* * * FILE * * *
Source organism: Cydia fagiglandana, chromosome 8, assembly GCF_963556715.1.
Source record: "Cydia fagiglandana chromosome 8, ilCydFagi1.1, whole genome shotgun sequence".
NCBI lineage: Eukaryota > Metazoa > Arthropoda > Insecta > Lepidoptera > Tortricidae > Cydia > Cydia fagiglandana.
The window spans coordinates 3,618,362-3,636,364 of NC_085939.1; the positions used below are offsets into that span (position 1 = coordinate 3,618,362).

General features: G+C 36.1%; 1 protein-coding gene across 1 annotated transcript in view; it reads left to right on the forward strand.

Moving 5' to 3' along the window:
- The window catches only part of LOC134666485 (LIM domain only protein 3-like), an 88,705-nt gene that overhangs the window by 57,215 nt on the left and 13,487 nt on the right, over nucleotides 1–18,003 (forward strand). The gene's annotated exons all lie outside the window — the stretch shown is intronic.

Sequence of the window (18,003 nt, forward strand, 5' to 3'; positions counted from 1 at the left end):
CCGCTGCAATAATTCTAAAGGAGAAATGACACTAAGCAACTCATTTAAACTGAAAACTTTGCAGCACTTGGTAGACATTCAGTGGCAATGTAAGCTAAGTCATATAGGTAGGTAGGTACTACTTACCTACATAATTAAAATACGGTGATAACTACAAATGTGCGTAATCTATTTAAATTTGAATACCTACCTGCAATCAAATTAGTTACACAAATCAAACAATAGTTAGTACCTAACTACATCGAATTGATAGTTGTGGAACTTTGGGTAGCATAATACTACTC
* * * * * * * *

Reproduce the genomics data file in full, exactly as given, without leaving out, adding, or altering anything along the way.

Source organism: Cydia fagiglandana, chromosome 8, assembly GCF_963556715.1.
Source record: "Cydia fagiglandana chromosome 8, ilCydFagi1.1, whole genome shotgun sequence".
NCBI lineage: Eukaryota > Metazoa > Arthropoda > Insecta > Lepidoptera > Tortricidae > Cydia > Cydia fagiglandana.
The window spans coordinates 3,618,362-3,636,364 of NC_085939.1; the positions used below are offsets into that span (position 1 = coordinate 3,618,362).

General features: G+C 36.1%; 1 protein-coding gene across 1 annotated transcript in view; it reads left to right on the forward strand.

Moving 5' to 3' along the window:
- The window catches only part of LOC134666485 (LIM domain only protein 3-like), an 88,705-nt gene that overhangs the window by 57,215 nt on the left and 13,487 nt on the right, over nucleotides 1–18,003 (forward strand). The gene's annotated exons all lie outside the window — the stretch shown is intronic.

Sequence of the window (18,003 nt, forward strand, 5' to 3'; positions counted from 1 at the left end):
CCGCTGCAATAATTCTAAAGGAGAAATGACACTAAGCAACTCATTTAAACTGAAAACTTTGCAGCACTTGGTAGACATTCAGTGGCAATGTAAGCTAAGTCATATAGGTAGGTAGGTACTACTTACCTACATAATTAAAATACGGTGATAACTACAAATGTGCGTAATCTATTTAAATTTGAATACCTACCTGCAATCAAATTAGTTACACAAATCAAACAATAGTTAGTACCTAACTACATCGAATTGATAGTTGTGGAACTTTGGGTAGCATAATACTACTC